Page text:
Should coding be the new Latin?

Google, Microsoft and other leading tech firms are getting behind a campaign to boost the teaching of computer skills in schools with some saying that coding should become the new Latin.

These computer giants are lending their support to 'Next Gen' - a report that was pitched to the government earlier this year which argued that the UK could become a 'global hub' for the creative industries but only if the education system pulled its socks up.

Looking at recent statistics on the number of people going to university to study things like computing, you can understand why the digital industry is urging ministers to review the system.

Everyone knows that computers are the tool of the 21st century as Alex Hope, co-author of this Livingstone Hope Review points out. It's just that the UK isn't doing enough to encourage or support the next generation of programmers.

But it's believed the problem doesn't start at university. Those campaigning for change believe it starts at school with ICT - a subject that they feel doesn't do enough to teach computing skills. Plus the number of pupils choosing to study ICT is declining every year, so it seems they're not too interested either.

So if the education system isn't doing enough to teach pupils about computers and children aren't interested, how do you get them thinking about a career in computing? Well, the people who are calling for change believe computer science has to be taken seriously with the introduction of coding on the national curriculum. They want to see a fresh, new approach.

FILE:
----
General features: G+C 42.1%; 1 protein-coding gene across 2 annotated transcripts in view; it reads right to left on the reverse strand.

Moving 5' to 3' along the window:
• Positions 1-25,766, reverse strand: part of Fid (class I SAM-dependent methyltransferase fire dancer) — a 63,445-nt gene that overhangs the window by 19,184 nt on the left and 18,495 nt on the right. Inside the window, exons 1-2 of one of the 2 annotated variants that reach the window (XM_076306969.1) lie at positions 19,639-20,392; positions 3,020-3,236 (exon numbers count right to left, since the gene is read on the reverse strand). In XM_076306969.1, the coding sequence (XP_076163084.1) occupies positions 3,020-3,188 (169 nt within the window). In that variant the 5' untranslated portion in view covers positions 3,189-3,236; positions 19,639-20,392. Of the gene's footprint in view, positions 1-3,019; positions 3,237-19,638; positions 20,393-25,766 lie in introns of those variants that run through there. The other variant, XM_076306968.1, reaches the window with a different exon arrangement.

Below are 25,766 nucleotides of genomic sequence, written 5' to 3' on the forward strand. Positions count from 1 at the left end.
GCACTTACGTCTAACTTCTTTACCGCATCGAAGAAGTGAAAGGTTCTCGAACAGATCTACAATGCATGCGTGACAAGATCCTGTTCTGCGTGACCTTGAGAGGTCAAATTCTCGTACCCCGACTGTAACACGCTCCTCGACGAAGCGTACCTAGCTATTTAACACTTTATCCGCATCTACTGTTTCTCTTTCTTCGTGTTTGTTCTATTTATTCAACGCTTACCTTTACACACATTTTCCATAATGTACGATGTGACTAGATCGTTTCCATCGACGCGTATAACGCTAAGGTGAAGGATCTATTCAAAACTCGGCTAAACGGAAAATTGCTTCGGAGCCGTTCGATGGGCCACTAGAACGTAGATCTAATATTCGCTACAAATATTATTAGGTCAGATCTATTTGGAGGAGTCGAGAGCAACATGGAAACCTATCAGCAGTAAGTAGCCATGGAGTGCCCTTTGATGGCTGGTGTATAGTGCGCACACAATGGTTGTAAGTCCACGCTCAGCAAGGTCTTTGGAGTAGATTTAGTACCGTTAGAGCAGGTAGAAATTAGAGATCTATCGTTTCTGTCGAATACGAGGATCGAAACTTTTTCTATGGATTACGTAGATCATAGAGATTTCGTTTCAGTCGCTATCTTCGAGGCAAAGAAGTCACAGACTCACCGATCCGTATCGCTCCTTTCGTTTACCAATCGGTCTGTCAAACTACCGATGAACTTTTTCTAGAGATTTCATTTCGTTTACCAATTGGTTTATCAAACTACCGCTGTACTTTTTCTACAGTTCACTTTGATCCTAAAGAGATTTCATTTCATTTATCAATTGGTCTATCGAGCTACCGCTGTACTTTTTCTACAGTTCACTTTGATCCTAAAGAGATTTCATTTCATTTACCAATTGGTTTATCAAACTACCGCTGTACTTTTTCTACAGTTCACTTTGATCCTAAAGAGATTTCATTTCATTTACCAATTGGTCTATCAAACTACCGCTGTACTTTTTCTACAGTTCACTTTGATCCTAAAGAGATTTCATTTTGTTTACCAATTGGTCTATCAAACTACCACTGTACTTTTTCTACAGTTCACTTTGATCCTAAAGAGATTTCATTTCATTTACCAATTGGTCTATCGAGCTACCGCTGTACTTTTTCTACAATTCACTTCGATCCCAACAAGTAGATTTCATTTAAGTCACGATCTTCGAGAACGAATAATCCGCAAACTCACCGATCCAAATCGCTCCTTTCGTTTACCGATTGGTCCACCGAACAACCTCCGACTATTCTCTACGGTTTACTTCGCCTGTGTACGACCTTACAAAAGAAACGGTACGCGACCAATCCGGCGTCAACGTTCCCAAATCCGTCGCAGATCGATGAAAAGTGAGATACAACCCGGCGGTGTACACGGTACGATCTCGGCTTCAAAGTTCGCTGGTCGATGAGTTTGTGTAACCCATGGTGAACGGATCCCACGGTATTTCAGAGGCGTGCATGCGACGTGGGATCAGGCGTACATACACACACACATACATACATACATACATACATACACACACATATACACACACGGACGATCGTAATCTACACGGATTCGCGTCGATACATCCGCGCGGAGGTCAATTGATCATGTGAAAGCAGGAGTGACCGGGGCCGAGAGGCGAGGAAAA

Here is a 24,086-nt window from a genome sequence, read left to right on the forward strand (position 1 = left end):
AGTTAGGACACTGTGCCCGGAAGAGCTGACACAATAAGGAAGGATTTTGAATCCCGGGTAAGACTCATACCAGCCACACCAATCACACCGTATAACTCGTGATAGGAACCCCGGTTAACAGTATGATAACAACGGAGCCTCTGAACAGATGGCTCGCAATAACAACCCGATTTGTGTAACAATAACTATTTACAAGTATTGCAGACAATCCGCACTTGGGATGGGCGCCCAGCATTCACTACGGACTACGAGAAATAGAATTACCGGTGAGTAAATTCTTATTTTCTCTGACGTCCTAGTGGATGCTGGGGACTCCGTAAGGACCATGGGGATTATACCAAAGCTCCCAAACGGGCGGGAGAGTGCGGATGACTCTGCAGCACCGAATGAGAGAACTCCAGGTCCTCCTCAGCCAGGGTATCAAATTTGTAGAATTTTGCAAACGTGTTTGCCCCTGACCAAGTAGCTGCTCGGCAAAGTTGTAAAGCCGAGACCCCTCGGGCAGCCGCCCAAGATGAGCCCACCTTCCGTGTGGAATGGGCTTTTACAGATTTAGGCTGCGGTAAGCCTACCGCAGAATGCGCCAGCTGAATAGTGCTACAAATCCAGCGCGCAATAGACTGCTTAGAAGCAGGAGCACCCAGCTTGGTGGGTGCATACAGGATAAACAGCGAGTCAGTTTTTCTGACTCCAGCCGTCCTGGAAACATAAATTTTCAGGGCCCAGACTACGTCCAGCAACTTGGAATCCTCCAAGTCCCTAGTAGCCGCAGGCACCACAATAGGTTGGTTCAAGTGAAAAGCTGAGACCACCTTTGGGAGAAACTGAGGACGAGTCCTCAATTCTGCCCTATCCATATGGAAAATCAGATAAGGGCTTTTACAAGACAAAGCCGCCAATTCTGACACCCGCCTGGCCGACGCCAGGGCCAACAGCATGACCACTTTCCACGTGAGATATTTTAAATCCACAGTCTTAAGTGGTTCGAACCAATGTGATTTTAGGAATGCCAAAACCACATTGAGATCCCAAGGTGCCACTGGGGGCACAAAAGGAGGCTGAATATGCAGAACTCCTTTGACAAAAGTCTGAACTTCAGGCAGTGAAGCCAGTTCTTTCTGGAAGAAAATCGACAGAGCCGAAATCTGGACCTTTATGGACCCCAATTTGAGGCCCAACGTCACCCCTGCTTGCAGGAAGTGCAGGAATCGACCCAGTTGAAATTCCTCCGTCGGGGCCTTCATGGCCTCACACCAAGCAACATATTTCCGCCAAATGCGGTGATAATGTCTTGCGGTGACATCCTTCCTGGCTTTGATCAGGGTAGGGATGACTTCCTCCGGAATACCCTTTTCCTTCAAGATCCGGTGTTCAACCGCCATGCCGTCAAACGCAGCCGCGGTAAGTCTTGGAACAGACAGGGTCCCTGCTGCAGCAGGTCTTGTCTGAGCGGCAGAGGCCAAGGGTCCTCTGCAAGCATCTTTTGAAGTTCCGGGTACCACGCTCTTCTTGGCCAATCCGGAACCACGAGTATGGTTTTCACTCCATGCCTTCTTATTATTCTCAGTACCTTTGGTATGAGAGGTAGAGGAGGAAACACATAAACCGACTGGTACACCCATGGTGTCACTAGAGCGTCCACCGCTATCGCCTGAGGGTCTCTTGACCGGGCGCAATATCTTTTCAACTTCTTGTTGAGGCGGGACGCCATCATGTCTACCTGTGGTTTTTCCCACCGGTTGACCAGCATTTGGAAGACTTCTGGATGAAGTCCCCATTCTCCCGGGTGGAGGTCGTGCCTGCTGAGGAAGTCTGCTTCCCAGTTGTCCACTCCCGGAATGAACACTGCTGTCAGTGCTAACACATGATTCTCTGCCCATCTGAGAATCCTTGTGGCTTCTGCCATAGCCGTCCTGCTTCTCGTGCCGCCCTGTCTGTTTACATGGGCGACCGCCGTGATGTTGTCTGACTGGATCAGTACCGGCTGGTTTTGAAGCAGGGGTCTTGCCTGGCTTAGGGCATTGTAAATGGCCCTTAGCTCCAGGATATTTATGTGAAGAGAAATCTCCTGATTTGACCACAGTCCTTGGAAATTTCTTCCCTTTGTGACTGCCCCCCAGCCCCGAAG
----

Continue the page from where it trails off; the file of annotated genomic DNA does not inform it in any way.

It's not a bad idea when you consider the state of our economy and the number of young people currently out of work. The government is looking for opportunities for growth and there's no better place than the creative and digital industries, in my humble opinion.

The government is expected to respond to the Livingstone Hope Review today. It will be interesting to see whether they take computer science seriously and if they really do see the digital industries as an opportunity for growth in the UK. But I'll reserve judgment until I see just how they're going to implement change, if any.

I certainly hope they don't think that dishing out a load of new computer equipment and software will be the answer. It will take a lot more effort to teach the next generation about coding, that's for sure. It's not something that can happen overnight but positive changes now will be a step in the right direction.

Katy Cowan

Manchester, England,